According to the EFA the mandate will “supposedly censor” the Internet of pornography and other "inappropriate material", however it goes further than the Liberal’s policies, by requiring individuals to opt-out of the scheme rather than request filtering from their service provider.
EFA chair, Dale Clapperton said waving the 'save the children' flag may be good politics, but it ignores serious technological problems which will likely cause the proposed scheme to fail.
"Furthermore, Australia is supposed to be a liberal democracy where adults have the freedom to say and read what they want, not just what the Government decides is 'appropriate' for them."
Clapperton said these announcements smack of the condescending paternalism which contributed to the downfall of the Howard government.
"The proposals threaten the free speech rights of every Australian, and our concerns will not be silenced by Government sound bites equating free speech with access to child pornography," he said.
However Senator Conroy makes no apologies for the development.
“If people equate freedom of speech with watching child pornography, then the Rudd-Labor Government is going to disagree,” he said.
The EFA believes that child pornography is already illegal, and very unlikely to come to the attention of either the casual web user or the censors themselves, said Clapperton.
He also believes that implementation of the proposal, would cause significant technical and administrative headaches for Australia's Internet Service Providers.
"This can only have the effect of making Australians' access to the internet slower and more expensive," he said. "Given the Prime Minister's election promise to focus on improving the nation's access to broadband, the fact that the first measures put in place should do the exact opposite is as disappointing as it is bewildering."
However Conroy said the Government’s proposal will not grind the Internet to a halt. However he has yet to explain to Internet engineers what the plans are to accomplish the plans.
"Anyone with a better understanding of the Internet than the Minister will tell you this system simply will not work," said Clapperton. "But a lot of taxpayers' money will be wasted if we try."
The EFA supports measures to provide filtering software to homes where it is requested, and to educate parents on monitoring their children's online activities.
"Unfortunately, ISP based filtering will not make the Internet safe for children, and may even cause harm in and of itself. If parents are deceived into believing that a 'filtered' Internet service is safe for children, they will be less likely to take sensible precautions such as supervising their children while they use the Internet," he said.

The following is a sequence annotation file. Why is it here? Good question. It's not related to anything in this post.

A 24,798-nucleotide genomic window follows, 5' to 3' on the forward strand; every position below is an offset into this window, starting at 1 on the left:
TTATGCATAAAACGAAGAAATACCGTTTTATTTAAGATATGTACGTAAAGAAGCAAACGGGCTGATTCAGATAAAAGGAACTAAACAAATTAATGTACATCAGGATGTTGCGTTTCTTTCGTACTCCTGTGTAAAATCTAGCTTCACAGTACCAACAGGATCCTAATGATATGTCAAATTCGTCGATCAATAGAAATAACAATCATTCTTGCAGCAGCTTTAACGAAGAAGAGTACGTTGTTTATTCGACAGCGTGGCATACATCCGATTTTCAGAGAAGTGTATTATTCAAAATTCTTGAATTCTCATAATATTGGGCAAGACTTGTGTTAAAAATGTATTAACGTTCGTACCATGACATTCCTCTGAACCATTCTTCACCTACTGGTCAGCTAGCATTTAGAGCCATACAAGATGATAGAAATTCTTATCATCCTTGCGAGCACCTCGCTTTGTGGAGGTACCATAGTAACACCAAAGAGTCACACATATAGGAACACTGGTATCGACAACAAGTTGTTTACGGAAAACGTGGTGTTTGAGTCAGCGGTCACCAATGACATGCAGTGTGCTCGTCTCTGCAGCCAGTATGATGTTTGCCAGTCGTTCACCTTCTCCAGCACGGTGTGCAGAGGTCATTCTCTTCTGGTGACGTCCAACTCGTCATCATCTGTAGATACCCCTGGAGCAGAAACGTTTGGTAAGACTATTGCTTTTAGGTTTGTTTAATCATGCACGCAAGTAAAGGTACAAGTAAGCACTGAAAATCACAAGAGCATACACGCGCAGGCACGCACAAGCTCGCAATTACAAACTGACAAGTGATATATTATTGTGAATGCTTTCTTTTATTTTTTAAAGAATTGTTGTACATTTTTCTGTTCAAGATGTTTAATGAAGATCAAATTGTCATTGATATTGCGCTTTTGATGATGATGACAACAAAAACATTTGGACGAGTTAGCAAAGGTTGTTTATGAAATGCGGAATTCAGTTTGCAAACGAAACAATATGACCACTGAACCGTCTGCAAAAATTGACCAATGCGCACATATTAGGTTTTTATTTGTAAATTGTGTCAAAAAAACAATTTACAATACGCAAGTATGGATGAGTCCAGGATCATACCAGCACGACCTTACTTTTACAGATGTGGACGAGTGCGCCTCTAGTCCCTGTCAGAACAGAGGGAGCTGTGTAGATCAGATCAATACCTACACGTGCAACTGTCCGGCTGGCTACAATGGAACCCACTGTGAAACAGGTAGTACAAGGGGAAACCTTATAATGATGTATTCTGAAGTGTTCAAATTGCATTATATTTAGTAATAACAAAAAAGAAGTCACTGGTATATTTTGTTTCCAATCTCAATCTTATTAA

At a time when all sides of politics acknowledge the importance of developing our information economy, EFA feels that this announcement sends the wrong message to the rest of the world.
"The Coalition was rightly ridiculed by the rest of the world when they announced in the late 1990's that they would censor Australian's Internet access. The Coalition, at least, sensibly realised that their proposals were technologically infeasible. It seems that the current Minister with responsibility for the Internet has yet to learn that lesson."
While the debate rages on about how best to create a safe online environment for children, a Melbourne man was arrested on Christmas Eve for allegedly having in his possession 16,000 child pornography files.
The Australian Federal Police (AFP) allegedly found the images on the man's laptop computer when he arrived in Australia on a flight from China. He was detained at Melbourne airport as the result of a tip-off to the AFP's Online
Child Sex Exploitation Team.
Police examined the man’s computer and allegedly found more than 16,000 files depicting images and videos of child pornography. An external hard drive allegedly containing similar images. Video footage was also seized.
AFP agents then executed a search warrant at the man’s house in Bentleigh. Additional computers, hard drives, USB drives and CD files were seized, all of which are currently the subject of forensic testing.
The 40-year-old was charged with importing child pornography and possession of child pornography. The maximum penalty for these offences is 10 years imprisonment.
EFA attacks Labor’s ‘clean-feed’ Internet proposal
By Lilia Guan on Jan 3, 2008 7:32AM